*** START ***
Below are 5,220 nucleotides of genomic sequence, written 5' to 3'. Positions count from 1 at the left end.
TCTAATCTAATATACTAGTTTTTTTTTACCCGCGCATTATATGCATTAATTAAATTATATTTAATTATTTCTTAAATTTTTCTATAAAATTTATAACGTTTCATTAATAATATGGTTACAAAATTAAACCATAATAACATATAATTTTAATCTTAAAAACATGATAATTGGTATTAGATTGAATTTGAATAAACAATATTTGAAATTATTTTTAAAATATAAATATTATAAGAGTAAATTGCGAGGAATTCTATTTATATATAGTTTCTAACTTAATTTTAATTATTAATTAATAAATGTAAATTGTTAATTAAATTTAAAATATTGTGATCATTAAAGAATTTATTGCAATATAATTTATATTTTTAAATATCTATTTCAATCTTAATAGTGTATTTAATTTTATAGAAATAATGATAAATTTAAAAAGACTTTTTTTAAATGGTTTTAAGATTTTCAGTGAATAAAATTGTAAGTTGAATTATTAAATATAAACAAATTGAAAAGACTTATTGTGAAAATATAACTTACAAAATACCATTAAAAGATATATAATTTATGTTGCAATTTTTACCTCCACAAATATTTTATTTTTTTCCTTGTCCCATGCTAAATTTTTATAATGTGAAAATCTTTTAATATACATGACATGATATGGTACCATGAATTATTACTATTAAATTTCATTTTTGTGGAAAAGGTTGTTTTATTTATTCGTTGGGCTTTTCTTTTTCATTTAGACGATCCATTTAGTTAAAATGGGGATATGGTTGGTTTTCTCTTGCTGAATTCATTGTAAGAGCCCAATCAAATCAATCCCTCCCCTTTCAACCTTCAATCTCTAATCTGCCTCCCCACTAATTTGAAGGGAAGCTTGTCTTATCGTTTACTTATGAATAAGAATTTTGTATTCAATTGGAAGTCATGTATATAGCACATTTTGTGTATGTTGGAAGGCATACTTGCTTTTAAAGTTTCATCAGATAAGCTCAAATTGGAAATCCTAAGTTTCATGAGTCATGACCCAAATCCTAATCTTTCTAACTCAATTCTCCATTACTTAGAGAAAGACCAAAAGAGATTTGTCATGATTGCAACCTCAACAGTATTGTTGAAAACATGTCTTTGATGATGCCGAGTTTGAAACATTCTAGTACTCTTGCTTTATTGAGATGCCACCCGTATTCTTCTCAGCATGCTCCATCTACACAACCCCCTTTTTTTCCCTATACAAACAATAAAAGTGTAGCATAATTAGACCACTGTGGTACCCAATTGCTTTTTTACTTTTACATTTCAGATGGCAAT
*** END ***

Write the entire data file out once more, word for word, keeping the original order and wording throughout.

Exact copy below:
Below are 5,220 nucleotides of genomic sequence, written 5' to 3'. Positions count from 1 at the left end.
TCTAATCTAATATACTAGTTTTTTTTTACCCGCGCATTATATGCATTAATTAAATTATATTTAATTATTTCTTAAATTTTTCTATAAAATTTATAACGTTTCATTAATAATATGGTTACAAAATTAAACCATAATAACATATAATTTTAATCTTAAAAACATGATAATTGGTATTAGATTGAATTTGAATAAACAATATTTGAAATTATTTTTAAAATATAAATATTATAAGAGTAAATTGCGAGGAATTCTATTTATATATAGTTTCTAACTTAATTTTAATTATTAATTAATAAATGTAAATTGTTAATTAAATTTAAAATATTGTGATCATTAAAGAATTTATTGCAATATAATTTATATTTTTAAATATCTATTTCAATCTTAATAGTGTATTTAATTTTATAGAAATAATGATAAATTTAAAAAGACTTTTTTTAAATGGTTTTAAGATTTTCAGTGAATAAAATTGTAAGTTGAATTATTAAATATAAACAAATTGAAAAGACTTATTGTGAAAATATAACTTACAAAATACCATTAAAAGATATATAATTTATGTTGCAATTTTTACCTCCACAAATATTTTATTTTTTTCCTTGTCCCATGCTAAATTTTTATAATGTGAAAATCTTTTAATATACATGACATGATATGGTACCATGAATTATTACTATTAAATTTCATTTTTGTGGAAAAGGTTGTTTTATTTATTCGTTGGGCTTTTCTTTTTCATTTAGACGATCCATTTAGTTAAAATGGGGATATGGTTGGTTTTCTCTTGCTGAATTCATTGTAAGAGCCCAATCAAATCAATCCCTCCCCTTTCAACCTTCAATCTCTAATCTGCCTCCCCACTAATTTGAAGGGAAGCTTGTCTTATCGTTTACTTATGAATAAGAATTTTGTATTCAATTGGAAGTCATGTATATAGCACATTTTGTGTATGTTGGAAGGCATACTTGCTTTTAAAGTTTCATCAGATAAGCTCAAATTGGAAATCCTAAGTTTCATGAGTCATGACCCAAATCCTAATCTTTCTAACTCAATTCTCCATTACTTAGAGAAAGACCAAAAGAGATTTGTCATGATTGCAACCTCAACAGTATTGTTGAAAACATGTCTTTGATGATGCCGAGTTTGAAACATTCTAGTACTCTTGCTTTATTGAGATGCCACCCGTATTCTTCTCAGCATGCTCCATCTACACAACCCCCTTTTTTTCCCTATACAAACAATAAAAGTGTAGCATAATTAGACCACTGTGGTACCCAATTGCTTTTTTACTTTTACATTTCAGATGGCAAT